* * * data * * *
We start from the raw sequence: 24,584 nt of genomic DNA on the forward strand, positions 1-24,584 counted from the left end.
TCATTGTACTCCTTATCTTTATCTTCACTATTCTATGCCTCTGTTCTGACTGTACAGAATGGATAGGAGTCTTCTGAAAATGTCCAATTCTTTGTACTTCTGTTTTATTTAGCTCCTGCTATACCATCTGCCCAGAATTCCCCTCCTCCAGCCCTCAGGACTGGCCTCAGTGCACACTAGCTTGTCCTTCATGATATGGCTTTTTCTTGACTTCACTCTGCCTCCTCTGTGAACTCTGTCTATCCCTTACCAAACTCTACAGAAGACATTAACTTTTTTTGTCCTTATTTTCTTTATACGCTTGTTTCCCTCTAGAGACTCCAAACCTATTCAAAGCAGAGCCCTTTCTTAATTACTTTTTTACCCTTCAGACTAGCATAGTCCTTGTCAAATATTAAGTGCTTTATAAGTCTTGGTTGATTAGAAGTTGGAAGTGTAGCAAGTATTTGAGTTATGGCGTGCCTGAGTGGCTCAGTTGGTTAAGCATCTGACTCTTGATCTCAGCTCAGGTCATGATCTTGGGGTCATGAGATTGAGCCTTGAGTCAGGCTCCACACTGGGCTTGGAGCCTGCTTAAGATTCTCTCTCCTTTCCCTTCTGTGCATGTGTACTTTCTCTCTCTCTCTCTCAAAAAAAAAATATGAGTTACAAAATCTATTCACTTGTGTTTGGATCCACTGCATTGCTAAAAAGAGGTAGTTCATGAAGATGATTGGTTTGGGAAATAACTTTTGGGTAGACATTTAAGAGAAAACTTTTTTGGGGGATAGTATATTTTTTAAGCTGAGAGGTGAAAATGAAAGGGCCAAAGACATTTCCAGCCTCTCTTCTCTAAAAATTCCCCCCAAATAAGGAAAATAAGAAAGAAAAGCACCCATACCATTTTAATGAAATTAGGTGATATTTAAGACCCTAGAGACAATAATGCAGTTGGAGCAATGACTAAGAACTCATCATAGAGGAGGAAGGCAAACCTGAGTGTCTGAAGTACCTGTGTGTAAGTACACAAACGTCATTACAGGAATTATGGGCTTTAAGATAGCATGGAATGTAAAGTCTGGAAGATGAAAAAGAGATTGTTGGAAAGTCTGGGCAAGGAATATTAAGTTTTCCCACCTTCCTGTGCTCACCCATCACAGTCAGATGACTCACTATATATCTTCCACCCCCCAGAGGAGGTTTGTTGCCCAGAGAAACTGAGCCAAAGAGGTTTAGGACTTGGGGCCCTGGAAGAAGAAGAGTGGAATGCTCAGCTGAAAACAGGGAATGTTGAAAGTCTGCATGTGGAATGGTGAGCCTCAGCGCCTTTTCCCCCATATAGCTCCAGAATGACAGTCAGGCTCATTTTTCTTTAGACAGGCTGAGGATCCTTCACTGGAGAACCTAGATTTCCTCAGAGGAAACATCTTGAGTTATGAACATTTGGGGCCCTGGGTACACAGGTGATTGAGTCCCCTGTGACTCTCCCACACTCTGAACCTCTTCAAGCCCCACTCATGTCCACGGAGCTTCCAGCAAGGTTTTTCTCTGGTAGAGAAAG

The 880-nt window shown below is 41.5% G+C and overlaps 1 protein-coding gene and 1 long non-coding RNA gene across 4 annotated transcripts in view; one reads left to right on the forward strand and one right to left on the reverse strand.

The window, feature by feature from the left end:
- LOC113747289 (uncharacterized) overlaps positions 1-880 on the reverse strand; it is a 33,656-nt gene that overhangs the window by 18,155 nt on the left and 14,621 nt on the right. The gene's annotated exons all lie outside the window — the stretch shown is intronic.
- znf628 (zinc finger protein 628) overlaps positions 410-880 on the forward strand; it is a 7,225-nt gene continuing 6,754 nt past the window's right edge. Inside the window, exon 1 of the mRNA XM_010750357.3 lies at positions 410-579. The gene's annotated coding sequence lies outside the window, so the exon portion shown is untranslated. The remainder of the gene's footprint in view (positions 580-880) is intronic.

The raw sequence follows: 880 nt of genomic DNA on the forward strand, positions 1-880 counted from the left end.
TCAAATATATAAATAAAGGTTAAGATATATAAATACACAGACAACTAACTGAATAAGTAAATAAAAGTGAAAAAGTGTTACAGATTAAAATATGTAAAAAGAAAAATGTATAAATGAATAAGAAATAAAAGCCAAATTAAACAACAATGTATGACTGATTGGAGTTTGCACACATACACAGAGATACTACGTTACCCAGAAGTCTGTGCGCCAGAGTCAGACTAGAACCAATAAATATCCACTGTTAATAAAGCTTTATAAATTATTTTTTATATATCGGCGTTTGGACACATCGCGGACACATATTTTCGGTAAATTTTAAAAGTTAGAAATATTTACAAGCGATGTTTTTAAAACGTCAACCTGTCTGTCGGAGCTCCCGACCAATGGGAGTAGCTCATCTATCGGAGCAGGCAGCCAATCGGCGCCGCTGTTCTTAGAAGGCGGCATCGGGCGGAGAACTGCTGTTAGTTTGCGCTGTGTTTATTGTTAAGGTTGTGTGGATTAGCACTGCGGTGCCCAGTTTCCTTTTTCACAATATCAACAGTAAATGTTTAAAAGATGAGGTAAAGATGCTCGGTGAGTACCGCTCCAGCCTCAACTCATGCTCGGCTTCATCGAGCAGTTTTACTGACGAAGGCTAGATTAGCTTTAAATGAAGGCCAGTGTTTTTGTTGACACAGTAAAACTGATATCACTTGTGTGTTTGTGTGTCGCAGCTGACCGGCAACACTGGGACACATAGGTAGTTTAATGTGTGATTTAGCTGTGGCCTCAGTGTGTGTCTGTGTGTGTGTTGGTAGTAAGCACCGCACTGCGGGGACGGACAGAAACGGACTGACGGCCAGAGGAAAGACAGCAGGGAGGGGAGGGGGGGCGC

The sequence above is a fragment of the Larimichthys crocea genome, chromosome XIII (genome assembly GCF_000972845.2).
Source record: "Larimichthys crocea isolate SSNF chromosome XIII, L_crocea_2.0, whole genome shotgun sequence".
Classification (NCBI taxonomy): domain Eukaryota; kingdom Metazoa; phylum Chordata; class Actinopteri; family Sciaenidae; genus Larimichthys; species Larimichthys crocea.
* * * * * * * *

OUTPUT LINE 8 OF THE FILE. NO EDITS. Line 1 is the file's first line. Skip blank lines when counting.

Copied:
TCAAATATATAAATAAAGGTTAAGATATATAAATACACAGACAACTAACTGAATAAGTAAATAAAAGTGAAAAAGTGTTACAGATTAAAATATGTAAAAAGAAAAATGTATAAATGAATAAGAAATAAAAGCCAAATTAAACAACAATGTATGACTGATTGGAGTTTGCACACATACACAGAGATACTACGTTACCCAGAAGTCTGTGCGCCAGAGTCAGACTAGAACCAATAAATATCCACTGTTAATAAAGCTTTATAAATTATTTTTTATATATCGGCGTTTGGACACATCGCGGACACATATTTTCGGTAAATTTTAAAAGTTAGAAATATTTACAAGCGATGTTTTTAAAACGTCAACCTGTCTGTCGGAGCTCCCGACCAATGGGAGTAGCTCATCTATCGGAGCAGGCAGCCAATCGGCGCCGCTGTTCTTAGAAGGCGGCATCGGGCGGAGAACTGCTGTTAGTTTGCGCTGTGTTTATTGTTAAGGTTGTGTGGATTAGCACTGCGGTGCCCAGTTTCCTTTTTCACAATATCAACAGTAAATGTTTAAAAGATGAGGTAAAGATGCTCGGTGAGTACCGCTCCAGCCTCAACTCATGCTCGGCTTCATCGAGCAGTTTTACTGACGAAGGCTAGATTAGCTTTAAATGAAGGCCAGTGTTTTTGTTGACACAGTAAAACTGATATCACTTGTGTGTTTGTGTGTCGCAGCTGACCGGCAACACTGGGACACATAGGTAGTTTAATGTGTGATTTAGCTGTGGCCTCAGTGTGTGTCTGTGTGTGTGTTGGTAGTAAGCACCGCACTGCGGGGACGGACAGAAACGGACTGACGGCCAGAGGAAAGACAGCAGGGAGGGGAGGGGGGGCGC